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Producer of America's Top Vehicles, Kentucky Uses Location and More to Outpace Auto-Industry Competitors

Area Development Online Research Desk (Automotive Site Guide 2007)
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Training assistance is another big draw. Kentucky's work force training programs have consistently ranked among the top 10 in the nation. One key Toyota supplier, Toyotetsu America, has saved more than $112,000 by using the Economic Development Cabinet's Bluegrass State Skills Corporation (BSSC) Grant-in-Aid program to help train nearly half its 1,300 employees.

Toyotetsu has been producing automotive frame structures and other parts in Kentucky for about a decade, starting with Somerset in April 1997. Since that time, the company has undergone multiple expansions at the Somerset plant and added a second plant across the state in Owensboro.

Herb Krase, Vice President of Administration for Toyotetsu America, says BSSC's assistance was critical - especially during startup: "This is a time when companies are always in a very vulnerable spot as far as potentially losing money."

But Krase says it's more than just the money. "BSSC is so versatile and flexible," he says. Production workers and team leaders alike underwent training, he says, and the curriculum ranged from equipment-maintenance training at a local technical college to in-house training at Toyotetsu's facilities.

The Cabinet's help is one reason his company has been able to expand a half-dozen times in its first decade. "So it benefits us, and the state benefits from it also," he says.

In March 2007, as a result of the passage of HB536, the BSSC received additional funding from the state legislature. As a result of the increase in funding, maximum grant size was increased from a flat $25,000 per company per fiscal year to a range of $50,000 to $200,000 (based on company size), and maximum grant amount for training consortia was increased from $75,000 to $200,000 per fiscal year. Allowable per-trainee costs for higher-waged jobs were also increased, and scoring criteria for determining eligibility was simplified.

Jim Medbery, senior vice president for the Binswanger Corporation in Atlanta and a man who has been involved in 40 major plant locations in Kentucky, says the Bluegrass state "always rates as one of the most pro-business states out there. From my personal experience, there has been very good, strong continuity among Kentucky's economic-development group. And the quality of service they provide is excellent. They're really intelligent, bright, pro-business people. They're just great to work with."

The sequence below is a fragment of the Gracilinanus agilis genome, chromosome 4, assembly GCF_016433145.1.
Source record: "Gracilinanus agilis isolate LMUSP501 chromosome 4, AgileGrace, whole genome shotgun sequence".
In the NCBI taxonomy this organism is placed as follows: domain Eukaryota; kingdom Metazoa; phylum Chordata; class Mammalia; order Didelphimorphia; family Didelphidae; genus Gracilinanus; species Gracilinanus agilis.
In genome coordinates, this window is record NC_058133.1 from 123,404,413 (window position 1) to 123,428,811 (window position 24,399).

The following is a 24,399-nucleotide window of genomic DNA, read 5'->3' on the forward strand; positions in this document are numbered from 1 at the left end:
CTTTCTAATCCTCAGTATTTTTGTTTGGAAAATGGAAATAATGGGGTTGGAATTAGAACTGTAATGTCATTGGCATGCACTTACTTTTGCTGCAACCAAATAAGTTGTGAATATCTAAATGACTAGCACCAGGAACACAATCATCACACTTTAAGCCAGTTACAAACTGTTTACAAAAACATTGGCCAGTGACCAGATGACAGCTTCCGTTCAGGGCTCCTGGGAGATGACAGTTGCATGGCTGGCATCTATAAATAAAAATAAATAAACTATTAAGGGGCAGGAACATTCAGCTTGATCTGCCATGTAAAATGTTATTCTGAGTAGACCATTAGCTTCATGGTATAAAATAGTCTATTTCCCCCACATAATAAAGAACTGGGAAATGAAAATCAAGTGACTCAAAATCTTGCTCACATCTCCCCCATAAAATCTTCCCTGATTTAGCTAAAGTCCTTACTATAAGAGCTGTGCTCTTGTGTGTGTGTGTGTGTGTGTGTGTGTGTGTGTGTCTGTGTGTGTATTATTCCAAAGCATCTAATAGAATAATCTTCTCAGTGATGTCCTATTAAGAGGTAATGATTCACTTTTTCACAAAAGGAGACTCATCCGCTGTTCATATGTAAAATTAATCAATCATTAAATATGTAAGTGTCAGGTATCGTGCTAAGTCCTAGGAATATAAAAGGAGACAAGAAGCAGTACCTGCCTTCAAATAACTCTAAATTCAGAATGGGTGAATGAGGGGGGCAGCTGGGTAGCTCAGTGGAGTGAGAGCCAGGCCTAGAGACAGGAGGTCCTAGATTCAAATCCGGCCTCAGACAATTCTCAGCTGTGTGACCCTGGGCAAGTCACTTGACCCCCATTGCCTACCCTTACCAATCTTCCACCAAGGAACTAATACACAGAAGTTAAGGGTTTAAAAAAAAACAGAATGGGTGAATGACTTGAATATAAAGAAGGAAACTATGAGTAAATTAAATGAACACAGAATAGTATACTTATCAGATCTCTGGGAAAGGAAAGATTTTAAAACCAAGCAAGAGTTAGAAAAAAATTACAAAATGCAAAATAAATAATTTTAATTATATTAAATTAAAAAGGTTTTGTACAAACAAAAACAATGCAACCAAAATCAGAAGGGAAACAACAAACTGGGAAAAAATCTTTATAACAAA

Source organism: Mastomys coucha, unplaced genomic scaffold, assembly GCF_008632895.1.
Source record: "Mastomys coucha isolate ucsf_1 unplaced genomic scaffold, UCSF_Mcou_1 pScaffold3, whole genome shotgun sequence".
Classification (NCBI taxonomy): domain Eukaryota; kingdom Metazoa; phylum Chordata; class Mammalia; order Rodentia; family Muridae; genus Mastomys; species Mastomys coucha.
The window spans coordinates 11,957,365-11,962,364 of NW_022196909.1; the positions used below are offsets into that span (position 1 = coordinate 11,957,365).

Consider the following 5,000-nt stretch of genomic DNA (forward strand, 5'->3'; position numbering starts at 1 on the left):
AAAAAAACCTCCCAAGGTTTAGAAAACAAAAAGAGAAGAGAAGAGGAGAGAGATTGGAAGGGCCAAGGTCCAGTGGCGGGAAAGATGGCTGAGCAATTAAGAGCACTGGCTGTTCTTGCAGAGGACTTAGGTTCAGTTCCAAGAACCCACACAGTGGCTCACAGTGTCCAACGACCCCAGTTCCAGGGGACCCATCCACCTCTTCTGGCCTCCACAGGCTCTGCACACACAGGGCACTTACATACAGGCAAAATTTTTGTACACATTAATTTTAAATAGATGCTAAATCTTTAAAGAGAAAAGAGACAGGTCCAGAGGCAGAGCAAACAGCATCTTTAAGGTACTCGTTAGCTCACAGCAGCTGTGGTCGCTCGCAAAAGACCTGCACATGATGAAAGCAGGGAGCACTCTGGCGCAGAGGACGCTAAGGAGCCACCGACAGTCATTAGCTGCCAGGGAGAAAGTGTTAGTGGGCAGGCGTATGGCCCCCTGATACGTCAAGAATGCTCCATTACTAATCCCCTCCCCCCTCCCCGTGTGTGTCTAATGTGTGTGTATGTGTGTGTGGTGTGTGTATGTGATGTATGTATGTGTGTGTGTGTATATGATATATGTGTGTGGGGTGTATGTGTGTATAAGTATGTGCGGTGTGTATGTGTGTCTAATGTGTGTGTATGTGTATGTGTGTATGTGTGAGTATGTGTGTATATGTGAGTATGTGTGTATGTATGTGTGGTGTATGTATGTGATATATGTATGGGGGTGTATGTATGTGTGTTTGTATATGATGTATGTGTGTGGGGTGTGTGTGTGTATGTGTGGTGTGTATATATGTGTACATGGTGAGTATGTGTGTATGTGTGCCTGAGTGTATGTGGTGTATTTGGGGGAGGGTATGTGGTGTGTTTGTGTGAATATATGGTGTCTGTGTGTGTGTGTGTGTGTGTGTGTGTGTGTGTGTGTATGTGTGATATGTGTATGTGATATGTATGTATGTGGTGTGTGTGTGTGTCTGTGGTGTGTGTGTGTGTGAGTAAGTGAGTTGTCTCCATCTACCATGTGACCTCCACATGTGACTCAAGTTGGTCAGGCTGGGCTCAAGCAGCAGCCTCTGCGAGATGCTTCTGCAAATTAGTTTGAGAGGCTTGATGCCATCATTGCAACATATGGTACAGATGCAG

Toyota's Wiseman says Kentucky boasts something that's hard to put on a list. "It's a can-do spirit that you don't find everywhere," he says.

One major site selection magazine has consistently ranked Kentucky among the top states for overall competitiveness, most recently placing sixth for 2006, while Development Counsellors International ranked the Bluegrass State among the Top 10 business climates.

Sunroof maker Webasto Roof Systems says Kentucky's staff has continued to prove it can accomplish what the business executive wants. "Kentucky didn't roll out the red tape, they rolled out the red carpet," says Fred Olson, Webasto's president and CEO. "Their people are extremely cooperative, they provided a lot of assistance, and they helped us get a lot of things get done quickly."

That is why Webasto started with a plant in Lexington in 1998 and has since added an additional Lexington facility and one in Murray. "We've had nothing but good experience after good experience after good experience," says Olson. "The people there take economic development in the state of Kentucky extremely seriously. They don't pay it lip service; they work hard to make it a fact."


J.R. Wilhite, Commissioner, New Business Development
Kentucky Cabinet for Economic Development
Old Capitol Annex
300 West Broadway
Frankfort, KY 40601
Tel: 800-626-2930
Fax: 502-564-3256
www.thinkkentucky.com
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